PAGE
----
The Washington Post (NYSE: WPO) is shutting down its bureaus in New York, Chicago and Los Angeles, following some layoffs at its online division last week. The goal is to save money by focusing more on politics and local Washington news, the company says. This means all its national bureaus are now gone, and the six correspondents who worked in these bureaus will be offered reassignments in Washington, while three news assistants will be let go, according to a WaPo story.
WaPo is one of the few newspaper companies that has been turning a profit — but that’s mostly because of its diversified revenue streams (the Kaplan educational service and cable company CableOne); ad revenues from both its print and online news businesses were actually down drastically in Q3.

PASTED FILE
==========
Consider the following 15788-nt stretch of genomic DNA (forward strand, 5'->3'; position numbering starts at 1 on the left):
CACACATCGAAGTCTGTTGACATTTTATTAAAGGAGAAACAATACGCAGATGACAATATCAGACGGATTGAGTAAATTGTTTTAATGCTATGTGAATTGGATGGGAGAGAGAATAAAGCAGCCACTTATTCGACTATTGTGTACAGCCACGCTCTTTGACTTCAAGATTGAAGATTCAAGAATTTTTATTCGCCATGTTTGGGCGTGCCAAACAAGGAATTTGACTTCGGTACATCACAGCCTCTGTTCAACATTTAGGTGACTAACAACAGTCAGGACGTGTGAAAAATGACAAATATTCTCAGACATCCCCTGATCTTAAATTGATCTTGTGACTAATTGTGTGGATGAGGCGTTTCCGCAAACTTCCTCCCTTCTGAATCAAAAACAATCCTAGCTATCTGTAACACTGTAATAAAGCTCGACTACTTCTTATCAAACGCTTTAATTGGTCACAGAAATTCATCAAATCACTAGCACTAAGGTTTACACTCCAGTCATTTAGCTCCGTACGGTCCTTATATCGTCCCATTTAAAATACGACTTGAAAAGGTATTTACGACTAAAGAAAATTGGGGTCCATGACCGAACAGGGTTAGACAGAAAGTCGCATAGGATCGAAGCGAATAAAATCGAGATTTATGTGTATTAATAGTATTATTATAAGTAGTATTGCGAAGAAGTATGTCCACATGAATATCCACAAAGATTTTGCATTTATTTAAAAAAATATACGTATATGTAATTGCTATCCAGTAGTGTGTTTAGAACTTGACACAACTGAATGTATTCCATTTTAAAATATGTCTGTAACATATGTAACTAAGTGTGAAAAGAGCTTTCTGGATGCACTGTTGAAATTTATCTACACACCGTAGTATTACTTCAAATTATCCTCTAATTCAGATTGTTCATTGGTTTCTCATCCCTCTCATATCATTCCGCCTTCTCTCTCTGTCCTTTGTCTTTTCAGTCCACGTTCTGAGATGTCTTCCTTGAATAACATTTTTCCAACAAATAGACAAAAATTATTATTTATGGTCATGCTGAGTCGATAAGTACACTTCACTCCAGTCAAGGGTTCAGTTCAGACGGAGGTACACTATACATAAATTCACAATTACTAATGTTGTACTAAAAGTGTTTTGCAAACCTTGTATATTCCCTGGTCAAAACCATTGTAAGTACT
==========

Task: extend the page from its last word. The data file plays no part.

Rafat adds: While the move seems logical — from a business perspective — considering the economic and competitive situation for WaPo, the contradictory statements by exec ed Marcus Brauchli are ridiculous, to say the least: Here’s the first: “The fact is we can effectively cover the rest of the country from Washington…We have for years been able to cover issues around the country for our readers with a corps of traveling reporters.” No, not national issues that need people on ground to be covered. This is a more honest reason why it needs to pull out, from the internal memo sent out on these closures: “At a time of limited resources and increased competitive pressure, it’s necessary to concentrate our journalistic firepower on our central mission of covering Washington and the news, trends and ideas that shape both the region and the country